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Colenso came this way

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February 2021 Issue

Te Atua Mahuru, Ruahine Forest Park

When missionary, explorer and botanist William Colenso came this way in 1845, he was attempting to cross the Ruahine Range.

Of Te Atua Mahuru he famously wrote, ‘When at last we emerged […] on to the open dell-like land just before we gained the summit, the lovely appearance of so many and varied beautiful and novel wild plants and flowers richly repaid me the toil of the journey and the ascent – for never did I behold at one time in NZ such a profusion of Flora’s stores!’ Then he proceeded to stuff his hat, shirt and pants with specimens.

Colenso had sent his most capable Māori guides ahead and was anxiously awaiting their return. They eventually arrived with dispiriting news of an abandoned village where Colenso had hoped to get food, so the whole party turned back down the spur now named after the missionary.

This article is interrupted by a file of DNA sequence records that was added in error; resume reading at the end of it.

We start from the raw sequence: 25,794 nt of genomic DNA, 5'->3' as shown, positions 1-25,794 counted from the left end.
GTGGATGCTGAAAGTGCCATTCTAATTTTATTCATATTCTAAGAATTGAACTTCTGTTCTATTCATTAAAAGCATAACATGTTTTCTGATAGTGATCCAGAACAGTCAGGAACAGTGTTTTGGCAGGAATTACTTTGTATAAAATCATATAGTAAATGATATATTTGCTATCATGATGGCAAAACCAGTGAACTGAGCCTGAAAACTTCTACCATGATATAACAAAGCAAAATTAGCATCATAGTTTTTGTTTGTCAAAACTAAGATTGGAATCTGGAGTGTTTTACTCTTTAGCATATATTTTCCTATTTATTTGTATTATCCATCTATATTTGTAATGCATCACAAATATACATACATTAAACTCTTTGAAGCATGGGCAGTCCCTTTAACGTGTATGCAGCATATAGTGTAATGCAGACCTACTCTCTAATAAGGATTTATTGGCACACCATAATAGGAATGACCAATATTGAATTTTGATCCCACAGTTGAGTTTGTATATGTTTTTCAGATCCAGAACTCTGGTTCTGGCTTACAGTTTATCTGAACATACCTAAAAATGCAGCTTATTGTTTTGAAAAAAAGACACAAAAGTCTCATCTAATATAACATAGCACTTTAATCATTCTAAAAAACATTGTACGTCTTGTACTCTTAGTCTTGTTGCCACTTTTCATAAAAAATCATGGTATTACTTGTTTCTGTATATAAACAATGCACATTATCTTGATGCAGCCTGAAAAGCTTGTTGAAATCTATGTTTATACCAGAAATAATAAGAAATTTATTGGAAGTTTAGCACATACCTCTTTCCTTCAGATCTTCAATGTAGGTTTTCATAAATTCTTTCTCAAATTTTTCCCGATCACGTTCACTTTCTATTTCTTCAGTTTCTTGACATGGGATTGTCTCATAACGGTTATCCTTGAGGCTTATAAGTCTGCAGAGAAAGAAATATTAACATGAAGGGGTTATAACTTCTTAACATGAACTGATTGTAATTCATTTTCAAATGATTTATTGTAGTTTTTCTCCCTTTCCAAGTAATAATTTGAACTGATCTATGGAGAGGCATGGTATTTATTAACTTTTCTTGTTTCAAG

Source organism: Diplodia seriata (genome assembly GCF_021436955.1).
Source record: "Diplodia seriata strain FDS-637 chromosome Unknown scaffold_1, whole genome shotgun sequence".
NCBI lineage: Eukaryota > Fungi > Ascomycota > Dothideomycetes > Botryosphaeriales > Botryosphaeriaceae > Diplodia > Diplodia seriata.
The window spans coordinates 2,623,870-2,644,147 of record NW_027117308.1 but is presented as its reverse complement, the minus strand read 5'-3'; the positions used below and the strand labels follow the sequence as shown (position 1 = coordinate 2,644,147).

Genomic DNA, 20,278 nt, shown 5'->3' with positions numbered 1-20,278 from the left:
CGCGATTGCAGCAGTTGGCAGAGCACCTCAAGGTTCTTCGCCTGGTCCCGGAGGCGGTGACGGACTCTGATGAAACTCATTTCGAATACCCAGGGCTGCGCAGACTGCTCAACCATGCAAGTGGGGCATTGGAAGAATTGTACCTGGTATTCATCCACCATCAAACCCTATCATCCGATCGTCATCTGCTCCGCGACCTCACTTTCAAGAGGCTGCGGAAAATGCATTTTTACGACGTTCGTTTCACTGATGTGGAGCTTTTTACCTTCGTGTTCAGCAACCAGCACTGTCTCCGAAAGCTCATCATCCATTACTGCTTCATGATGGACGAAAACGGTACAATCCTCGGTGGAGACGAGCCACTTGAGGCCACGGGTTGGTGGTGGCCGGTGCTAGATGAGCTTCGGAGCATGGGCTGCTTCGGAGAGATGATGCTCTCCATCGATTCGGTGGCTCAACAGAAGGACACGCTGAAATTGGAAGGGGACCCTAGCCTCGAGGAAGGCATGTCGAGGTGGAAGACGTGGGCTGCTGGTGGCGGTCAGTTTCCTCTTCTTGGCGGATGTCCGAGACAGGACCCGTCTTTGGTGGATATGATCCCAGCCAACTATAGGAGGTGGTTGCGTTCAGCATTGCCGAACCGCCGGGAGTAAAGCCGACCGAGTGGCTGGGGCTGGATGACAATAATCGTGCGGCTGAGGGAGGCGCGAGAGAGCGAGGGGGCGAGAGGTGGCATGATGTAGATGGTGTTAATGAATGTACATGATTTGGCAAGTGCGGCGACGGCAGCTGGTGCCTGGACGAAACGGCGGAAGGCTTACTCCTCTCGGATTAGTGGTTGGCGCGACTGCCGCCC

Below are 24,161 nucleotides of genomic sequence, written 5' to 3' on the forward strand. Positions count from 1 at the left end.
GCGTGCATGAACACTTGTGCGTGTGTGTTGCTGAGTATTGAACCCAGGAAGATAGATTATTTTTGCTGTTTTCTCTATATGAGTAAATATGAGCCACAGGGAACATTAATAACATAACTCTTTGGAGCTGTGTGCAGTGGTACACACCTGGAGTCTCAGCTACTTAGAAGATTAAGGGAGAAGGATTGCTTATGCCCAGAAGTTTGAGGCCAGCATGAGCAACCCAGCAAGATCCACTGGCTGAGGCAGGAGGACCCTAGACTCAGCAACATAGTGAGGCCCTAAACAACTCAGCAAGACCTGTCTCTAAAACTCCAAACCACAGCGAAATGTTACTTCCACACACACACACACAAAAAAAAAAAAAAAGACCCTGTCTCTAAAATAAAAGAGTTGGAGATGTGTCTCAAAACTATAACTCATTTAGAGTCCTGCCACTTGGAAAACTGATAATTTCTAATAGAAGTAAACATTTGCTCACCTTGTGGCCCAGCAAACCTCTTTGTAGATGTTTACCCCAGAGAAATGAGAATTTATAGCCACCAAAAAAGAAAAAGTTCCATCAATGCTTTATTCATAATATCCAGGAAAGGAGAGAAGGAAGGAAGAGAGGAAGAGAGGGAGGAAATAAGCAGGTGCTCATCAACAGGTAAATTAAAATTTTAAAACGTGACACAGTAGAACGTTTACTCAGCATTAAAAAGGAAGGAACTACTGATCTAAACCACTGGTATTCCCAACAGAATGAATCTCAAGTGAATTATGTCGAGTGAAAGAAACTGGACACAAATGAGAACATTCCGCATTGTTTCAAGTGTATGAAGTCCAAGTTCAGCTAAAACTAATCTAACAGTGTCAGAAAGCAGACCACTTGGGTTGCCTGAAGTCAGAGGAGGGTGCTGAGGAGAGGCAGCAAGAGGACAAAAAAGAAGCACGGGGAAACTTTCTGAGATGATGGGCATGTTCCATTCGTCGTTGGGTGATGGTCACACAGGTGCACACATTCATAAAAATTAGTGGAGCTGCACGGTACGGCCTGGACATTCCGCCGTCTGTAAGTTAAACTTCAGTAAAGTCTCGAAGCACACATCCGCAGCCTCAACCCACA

When taking this photo, I was also farewelling a companion. Chris Maclean was departing for the west, following the rough route of Colenso’s first successful crossing of 1847. I was headed back to the Makaroro Valley.
Access to the undulating summit of Te Atua Mahuru (1534m) is up Colenso Spur from the lower Makaroro River, where trampers can observe a memorial plaque to the missionary, set in a small, unpretentious rock cairn.

As Colenso found, the route involves a solid 1000m climb, steep enough to test lungs and limbs, especially at first. Higher, slips eat away at the ridge in places, dropping off to scree-filled gullies – the sort of terrain the vertigo-suffering Colenso found difficult, but it won’t faze experienced trampers.

After taking in the broad views from the summit, it’s possible to traverse the tops south to Sparrowhawk Biv, where a track descends back to the Makaroro River, completing a satisfying round-trip.

Total Ascent
Car park to Te Atua Mahuru 5-7hr; To Sparrowhawk Biv, 2-3hr, To car park 4-5hr
Makaroro Road end
BK36, BK37